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Robert Haugen, Published October 31 2010

What would Teddy Roosevelt say?

This past summer, I took my girlfriend and her 10-year-old daughter to the Black Hills of South Dakota for a vacation. Neither of them had been there before. For me, it had been over 25 years since my eyes were exposed to the sights and splendors of one of our many great natural playgrounds and its wonderful national and state parks.

On the way home, I asked the child what her favorite things we did were and what she learned most. What she said actually kind of surprised me. Like any 10-year-old, she loved anything that involved animals, such as Bear Country USA and the Reptile Gardens; the mammoth excavation site was really cool, as was Wind Cave National Park.

Anyone would expect a 10-year-old to be fascinated with those, but it was the lighting ceremony at Mount Rushmore – something all Americans should take in. It was there where they showed a documentary of why each of the four presidents was chosen that she learned the most. When I asked her why, this is what she said to me:

“I learned about Mount Rushmore in fourth grade last year, and I knew why George Washington was there, I knew why Thomas Jefferson was there, I knew why Abraham Lincoln was there, and I knew we had a national park here in North Dakota named after Theodore Roosevelt, but until now, I didn’t know why they put him up there with the other famous guys, but I don’t wonder anymore.” I asked her why, and she responded, “He had the foresight way back then so kids like me can enjoy our national treasures the way he did and for people that didn’t have a lot.”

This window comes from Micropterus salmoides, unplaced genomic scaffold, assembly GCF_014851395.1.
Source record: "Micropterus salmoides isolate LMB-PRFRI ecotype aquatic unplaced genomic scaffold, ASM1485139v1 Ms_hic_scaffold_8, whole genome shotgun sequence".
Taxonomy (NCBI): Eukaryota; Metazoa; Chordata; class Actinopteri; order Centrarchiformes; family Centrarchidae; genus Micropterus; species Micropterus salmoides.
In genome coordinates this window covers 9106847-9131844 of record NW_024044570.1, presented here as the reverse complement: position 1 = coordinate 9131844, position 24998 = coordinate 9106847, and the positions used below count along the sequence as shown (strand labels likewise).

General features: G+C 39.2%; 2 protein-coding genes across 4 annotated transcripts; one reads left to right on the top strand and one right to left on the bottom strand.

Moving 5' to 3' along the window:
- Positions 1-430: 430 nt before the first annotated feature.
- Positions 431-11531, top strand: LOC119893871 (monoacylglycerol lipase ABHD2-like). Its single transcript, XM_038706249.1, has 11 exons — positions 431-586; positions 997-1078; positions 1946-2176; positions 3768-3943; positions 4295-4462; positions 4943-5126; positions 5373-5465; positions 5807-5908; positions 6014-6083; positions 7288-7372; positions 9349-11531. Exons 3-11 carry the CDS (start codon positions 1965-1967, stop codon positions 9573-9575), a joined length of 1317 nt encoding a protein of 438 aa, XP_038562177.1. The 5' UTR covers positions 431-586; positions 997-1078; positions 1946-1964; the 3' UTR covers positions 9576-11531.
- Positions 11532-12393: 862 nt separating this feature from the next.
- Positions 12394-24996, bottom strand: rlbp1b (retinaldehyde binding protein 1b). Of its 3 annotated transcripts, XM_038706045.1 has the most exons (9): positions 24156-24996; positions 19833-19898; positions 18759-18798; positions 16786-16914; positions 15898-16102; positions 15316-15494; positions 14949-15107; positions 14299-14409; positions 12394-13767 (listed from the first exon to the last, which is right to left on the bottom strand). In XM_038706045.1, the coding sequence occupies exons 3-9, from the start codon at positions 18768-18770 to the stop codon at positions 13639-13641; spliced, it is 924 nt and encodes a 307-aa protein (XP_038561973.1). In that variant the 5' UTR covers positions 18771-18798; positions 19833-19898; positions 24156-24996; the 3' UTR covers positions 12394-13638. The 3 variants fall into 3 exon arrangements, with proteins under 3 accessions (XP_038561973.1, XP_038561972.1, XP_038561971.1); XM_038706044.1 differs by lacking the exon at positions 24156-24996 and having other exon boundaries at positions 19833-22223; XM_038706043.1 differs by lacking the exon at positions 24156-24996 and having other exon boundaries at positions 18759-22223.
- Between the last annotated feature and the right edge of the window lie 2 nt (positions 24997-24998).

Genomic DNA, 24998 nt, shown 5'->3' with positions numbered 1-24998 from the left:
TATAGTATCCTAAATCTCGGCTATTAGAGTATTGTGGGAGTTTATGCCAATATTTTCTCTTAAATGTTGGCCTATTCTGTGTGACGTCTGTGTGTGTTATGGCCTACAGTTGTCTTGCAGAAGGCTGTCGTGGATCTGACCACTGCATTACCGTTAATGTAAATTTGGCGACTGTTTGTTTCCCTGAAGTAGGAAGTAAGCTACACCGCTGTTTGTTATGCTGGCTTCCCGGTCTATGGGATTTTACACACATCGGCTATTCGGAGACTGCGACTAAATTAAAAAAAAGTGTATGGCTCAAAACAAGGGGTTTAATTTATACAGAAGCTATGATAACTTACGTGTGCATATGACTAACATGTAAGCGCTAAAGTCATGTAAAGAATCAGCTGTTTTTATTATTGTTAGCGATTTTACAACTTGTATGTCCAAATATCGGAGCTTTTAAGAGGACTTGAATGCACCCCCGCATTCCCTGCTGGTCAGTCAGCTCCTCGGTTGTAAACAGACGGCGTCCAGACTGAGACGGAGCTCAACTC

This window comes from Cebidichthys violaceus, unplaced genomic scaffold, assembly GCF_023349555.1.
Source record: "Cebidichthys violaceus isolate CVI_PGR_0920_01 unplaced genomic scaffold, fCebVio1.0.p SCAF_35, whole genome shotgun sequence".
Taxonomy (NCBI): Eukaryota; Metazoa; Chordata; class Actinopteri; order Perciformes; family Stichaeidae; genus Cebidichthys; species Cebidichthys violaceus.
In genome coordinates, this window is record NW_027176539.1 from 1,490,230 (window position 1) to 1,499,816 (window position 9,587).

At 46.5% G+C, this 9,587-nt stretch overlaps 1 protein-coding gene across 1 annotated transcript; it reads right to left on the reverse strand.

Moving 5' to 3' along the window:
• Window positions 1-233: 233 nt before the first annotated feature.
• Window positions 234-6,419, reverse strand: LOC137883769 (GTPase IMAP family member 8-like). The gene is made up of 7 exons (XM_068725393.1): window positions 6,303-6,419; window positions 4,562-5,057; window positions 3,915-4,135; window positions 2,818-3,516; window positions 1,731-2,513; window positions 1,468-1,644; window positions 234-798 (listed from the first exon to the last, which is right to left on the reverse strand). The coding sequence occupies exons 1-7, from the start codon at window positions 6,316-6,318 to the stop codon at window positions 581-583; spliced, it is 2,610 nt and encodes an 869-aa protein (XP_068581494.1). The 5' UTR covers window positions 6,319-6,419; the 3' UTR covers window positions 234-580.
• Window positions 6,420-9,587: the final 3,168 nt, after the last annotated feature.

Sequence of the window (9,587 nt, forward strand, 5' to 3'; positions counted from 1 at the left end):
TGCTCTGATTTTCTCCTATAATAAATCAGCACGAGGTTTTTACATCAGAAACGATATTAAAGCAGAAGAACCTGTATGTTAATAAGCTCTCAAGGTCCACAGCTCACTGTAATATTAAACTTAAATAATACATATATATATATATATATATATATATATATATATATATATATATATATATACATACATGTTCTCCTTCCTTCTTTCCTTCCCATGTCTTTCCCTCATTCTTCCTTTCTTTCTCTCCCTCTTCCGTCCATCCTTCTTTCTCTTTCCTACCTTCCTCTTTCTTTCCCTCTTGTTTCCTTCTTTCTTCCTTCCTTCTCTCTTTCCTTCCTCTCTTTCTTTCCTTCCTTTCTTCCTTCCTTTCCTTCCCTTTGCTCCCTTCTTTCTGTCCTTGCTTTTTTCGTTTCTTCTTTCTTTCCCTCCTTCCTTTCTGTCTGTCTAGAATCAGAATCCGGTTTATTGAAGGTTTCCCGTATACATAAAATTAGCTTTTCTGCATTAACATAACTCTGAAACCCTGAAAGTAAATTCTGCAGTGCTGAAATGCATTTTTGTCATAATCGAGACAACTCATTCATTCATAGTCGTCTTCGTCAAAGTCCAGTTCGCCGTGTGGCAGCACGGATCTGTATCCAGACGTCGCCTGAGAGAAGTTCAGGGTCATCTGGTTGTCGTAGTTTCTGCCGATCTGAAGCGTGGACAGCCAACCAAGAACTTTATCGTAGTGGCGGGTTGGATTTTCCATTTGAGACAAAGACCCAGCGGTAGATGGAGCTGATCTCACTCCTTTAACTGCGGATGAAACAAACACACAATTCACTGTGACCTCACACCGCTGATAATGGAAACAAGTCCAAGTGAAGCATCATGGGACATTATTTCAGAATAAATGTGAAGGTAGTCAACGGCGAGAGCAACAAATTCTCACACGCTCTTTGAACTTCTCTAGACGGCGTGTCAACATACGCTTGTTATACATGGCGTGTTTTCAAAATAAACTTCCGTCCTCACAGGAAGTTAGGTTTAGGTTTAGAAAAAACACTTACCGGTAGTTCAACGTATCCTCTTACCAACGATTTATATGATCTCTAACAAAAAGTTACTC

Most of us in North Dakota know Teddy Roosevelt was a rugged individualist, a leader of the Rough Riders on San Juan Hill, a cattle rancher in the Badlands, and the 26th president of the United States, for which we have the honor of having the only national park in the state named after.

Roosevelt was much more than that. He was leader of the Progressive Movement, founding the Progressive (“Bull Moose”) Party of 1912, which carried a health insurance plank in its platform and stood for women’s rights. He was a staunch naturalist and avid outdoorsman who strongly supported conservation. He essentially put the word “conserve” into conservatism.

He also reached across the aisle and worked with both Republican and Democratic opponents – much like one of our more recent great presidents, Ronald Reagan.

It’s funny (or should I say sad) how things change over time. What’s really pathetic is that Roosevelt and Reagan would not fit in today’s Republican Party.

Putting oil wells around our national parks to pay for Social Security? Why don’t we just knock the faces off Mount Rushmore so we can get at more Black Hills gold? Heck, with today’s gold prices, that would really help finance Social Security, now wouldn’t it?

What is really sad is how U.S. House candidate Rick Berg, a member of the Theodore Roosevelt Foundation, wants to disgrace our 26th president and the lands and resources he worked so hard to preserve for future generations. And now he wants to represent us at the federal level? Isn’t that like trusting BP to clean up the Gulf of Mexico?

Rick, just what would Teddy say?